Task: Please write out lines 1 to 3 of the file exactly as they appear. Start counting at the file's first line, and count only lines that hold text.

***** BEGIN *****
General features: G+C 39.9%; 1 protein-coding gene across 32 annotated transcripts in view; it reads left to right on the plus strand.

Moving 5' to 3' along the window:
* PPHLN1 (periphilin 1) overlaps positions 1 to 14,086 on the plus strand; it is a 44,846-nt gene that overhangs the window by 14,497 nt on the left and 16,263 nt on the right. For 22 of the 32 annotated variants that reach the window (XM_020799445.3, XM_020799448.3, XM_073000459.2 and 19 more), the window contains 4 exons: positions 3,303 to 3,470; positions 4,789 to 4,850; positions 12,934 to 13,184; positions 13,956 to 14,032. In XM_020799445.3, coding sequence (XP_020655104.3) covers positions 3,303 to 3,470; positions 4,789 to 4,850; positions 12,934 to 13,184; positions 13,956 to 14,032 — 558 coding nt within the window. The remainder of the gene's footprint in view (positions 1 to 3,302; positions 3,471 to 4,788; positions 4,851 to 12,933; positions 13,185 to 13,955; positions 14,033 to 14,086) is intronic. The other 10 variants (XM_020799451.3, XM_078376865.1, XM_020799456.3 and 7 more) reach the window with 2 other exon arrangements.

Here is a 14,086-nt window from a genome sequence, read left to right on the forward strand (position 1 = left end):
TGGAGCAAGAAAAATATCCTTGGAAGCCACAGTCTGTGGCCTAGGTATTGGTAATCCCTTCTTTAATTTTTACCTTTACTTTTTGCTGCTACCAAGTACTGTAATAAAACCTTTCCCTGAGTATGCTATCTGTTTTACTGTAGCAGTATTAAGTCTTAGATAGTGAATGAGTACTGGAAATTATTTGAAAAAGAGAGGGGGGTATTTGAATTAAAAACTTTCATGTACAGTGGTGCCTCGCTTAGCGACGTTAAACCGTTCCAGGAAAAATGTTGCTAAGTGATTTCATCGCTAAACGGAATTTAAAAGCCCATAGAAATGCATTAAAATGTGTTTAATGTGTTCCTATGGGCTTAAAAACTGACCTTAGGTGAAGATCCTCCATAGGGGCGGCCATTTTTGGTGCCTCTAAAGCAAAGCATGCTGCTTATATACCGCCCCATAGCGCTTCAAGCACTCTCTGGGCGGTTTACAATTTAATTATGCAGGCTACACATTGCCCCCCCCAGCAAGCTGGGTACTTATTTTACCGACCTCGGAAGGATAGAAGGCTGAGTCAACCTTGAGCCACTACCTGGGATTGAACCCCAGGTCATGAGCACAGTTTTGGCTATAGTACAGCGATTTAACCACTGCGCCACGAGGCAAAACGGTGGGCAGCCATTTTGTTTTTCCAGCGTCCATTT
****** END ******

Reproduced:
General features: G+C 39.9%; 1 protein-coding gene across 32 annotated transcripts in view; it reads left to right on the plus strand.

Moving 5' to 3' along the window:
* PPHLN1 (periphilin 1) overlaps positions 1 to 14,086 on the plus strand; it is a 44,846-nt gene that overhangs the window by 14,497 nt on the left and 16,263 nt on the right. For 22 of the 32 annotated variants that reach the window (XM_020799445.3, XM_020799448.3, XM_073000459.2 and 19 more), the window contains 4 exons: positions 3,303 to 3,470; positions 4,789 to 4,850; positions 12,934 to 13,184; positions 13,956 to 14,032. In XM_020799445.3, coding sequence (XP_020655104.3) covers positions 3,303 to 3,470; positions 4,789 to 4,850; positions 12,934 to 13,184; positions 13,956 to 14,032 — 558 coding nt within the window. The remainder of the gene's footprint in view (positions 1 to 3,302; positions 3,471 to 4,788; positions 4,851 to 12,933; positions 13,185 to 13,955; positions 14,033 to 14,086) is intronic. The other 10 variants (XM_020799451.3, XM_078376865.1, XM_020799456.3 and 7 more) reach the window with 2 other exon arrangements.